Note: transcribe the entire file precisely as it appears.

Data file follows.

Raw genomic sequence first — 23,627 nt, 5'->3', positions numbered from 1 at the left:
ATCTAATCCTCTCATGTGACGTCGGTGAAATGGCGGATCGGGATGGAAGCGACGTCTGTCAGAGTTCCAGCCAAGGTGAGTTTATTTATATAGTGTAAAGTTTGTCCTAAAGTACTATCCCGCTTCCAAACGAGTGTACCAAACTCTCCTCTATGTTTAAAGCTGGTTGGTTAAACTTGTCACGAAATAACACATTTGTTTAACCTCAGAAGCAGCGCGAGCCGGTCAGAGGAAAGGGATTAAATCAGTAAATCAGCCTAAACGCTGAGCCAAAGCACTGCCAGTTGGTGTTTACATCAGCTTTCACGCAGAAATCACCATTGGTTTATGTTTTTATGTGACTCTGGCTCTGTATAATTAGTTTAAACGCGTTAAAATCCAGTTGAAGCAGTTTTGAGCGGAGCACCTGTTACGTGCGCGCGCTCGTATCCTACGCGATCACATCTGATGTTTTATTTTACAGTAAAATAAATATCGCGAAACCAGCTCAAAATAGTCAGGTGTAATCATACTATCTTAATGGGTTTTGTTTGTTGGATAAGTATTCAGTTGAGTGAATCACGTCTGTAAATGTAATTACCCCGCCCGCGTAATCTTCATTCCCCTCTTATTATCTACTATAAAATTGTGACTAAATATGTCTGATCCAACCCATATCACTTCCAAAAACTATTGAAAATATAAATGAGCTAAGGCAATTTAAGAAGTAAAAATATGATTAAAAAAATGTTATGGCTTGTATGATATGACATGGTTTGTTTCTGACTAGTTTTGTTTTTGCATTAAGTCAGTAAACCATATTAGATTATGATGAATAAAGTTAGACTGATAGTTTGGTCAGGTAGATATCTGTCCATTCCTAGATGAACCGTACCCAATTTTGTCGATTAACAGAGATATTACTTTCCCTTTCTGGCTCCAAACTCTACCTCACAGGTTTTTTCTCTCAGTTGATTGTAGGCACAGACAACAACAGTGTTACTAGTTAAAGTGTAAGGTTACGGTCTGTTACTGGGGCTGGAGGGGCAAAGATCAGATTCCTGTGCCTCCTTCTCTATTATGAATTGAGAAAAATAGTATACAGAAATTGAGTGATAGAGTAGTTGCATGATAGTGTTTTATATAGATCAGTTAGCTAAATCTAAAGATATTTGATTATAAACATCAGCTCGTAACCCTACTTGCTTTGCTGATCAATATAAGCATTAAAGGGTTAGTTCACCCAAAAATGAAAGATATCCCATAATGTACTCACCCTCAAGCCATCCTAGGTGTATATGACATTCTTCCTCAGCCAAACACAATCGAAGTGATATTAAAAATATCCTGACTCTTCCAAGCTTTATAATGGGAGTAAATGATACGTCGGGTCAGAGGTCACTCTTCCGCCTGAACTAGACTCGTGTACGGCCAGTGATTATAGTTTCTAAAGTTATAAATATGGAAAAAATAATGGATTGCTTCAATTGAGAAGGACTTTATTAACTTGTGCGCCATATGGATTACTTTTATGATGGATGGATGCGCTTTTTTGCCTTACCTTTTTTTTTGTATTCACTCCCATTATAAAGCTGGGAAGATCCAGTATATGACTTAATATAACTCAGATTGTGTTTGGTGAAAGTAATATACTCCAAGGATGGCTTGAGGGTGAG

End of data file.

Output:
Raw genomic sequence first — 23,627 nt, 5'->3', positions numbered from 1 at the left:
ATCTAATCCTCTCATGTGACGTCGGTGAAATGGCGGATCGGGATGGAAGCGACGTCTGTCAGAGTTCCAGCCAAGGTGAGTTTATTTATATAGTGTAAAGTTTGTCCTAAAGTACTATCCCGCTTCCAAACGAGTGTACCAAACTCTCCTCTATGTTTAAAGCTGGTTGGTTAAACTTGTCACGAAATAACACATTTGTTTAACCTCAGAAGCAGCGCGAGCCGGTCAGAGGAAAGGGATTAAATCAGTAAATCAGCCTAAACGCTGAGCCAAAGCACTGCCAGTTGGTGTTTACATCAGCTTTCACGCAGAAATCACCATTGGTTTATGTTTTTATGTGACTCTGGCTCTGTATAATTAGTTTAAACGCGTTAAAATCCAGTTGAAGCAGTTTTGAGCGGAGCACCTGTTACGTGCGCGCGCTCGTATCCTACGCGATCACATCTGATGTTTTATTTTACAGTAAAATAAATATCGCGAAACCAGCTCAAAATAGTCAGGTGTAATCATACTATCTTAATGGGTTTTGTTTGTTGGATAAGTATTCAGTTGAGTGAATCACGTCTGTAAATGTAATTACCCCGCCCGCGTAATCTTCATTCCCCTCTTATTATCTACTATAAAATTGTGACTAAATATGTCTGATCCAACCCATATCACTTCCAAAAACTATTGAAAATATAAATGAGCTAAGGCAATTTAAGAAGTAAAAATATGATTAAAAAAATGTTATGGCTTGTATGATATGACATGGTTTGTTTCTGACTAGTTTTGTTTTTGCATTAAGTCAGTAAACCATATTAGATTATGATGAATAAAGTTAGACTGATAGTTTGGTCAGGTAGATATCTGTCCATTCCTAGATGAACCGTACCCAATTTTGTCGATTAACAGAGATATTACTTTCCCTTTCTGGCTCCAAACTCTACCTCACAGGTTTTTTCTCTCAGTTGATTGTAGGCACAGACAACAACAGTGTTACTAGTTAAAGTGTAAGGTTACGGTCTGTTACTGGGGCTGGAGGGGCAAAGATCAGATTCCTGTGCCTCCTTCTCTATTATGAATTGAGAAAAATAGTATACAGAAATTGAGTGATAGAGTAGTTGCATGATAGTGTTTTATATAGATCAGTTAGCTAAATCTAAAGATATTTGATTATAAACATCAGCTCGTAACCCTACTTGCTTTGCTGATCAATATAAGCATTAAAGGGTTAGTTCACCCAAAAATGAAAGATATCCCATAATGTACTCACCCTCAAGCCATCCTAGGTGTATATGACATTCTTCCTCAGCCAAACACAATCGAAGTGATATTAAAAATATCCTGACTCTTCCAAGCTTTATAATGGGAGTAAATGATACGTCGGGTCAGAGGTCACTCTTCCGCCTGAACTAGACTCGTGTACGGCCAGTGATTATAGTTTCTAAAGTTATAAATATGGAAAAAATAATGGATTGCTTCAATTGAGAAGGACTTTATTAACTTGTGCGCCATATGGATTACTTTTATGATGGATGGATGCGCTTTTTTGCCTTACCTTTTTTTTTGTATTCACTCCCATTATAAAGCTGGGAAGATCCAGTATATGACTTAATATAACTCAGATTGTGTTTGGTGAAAGTAATATACTCCAAGGATGGCTTGAGGGTGAG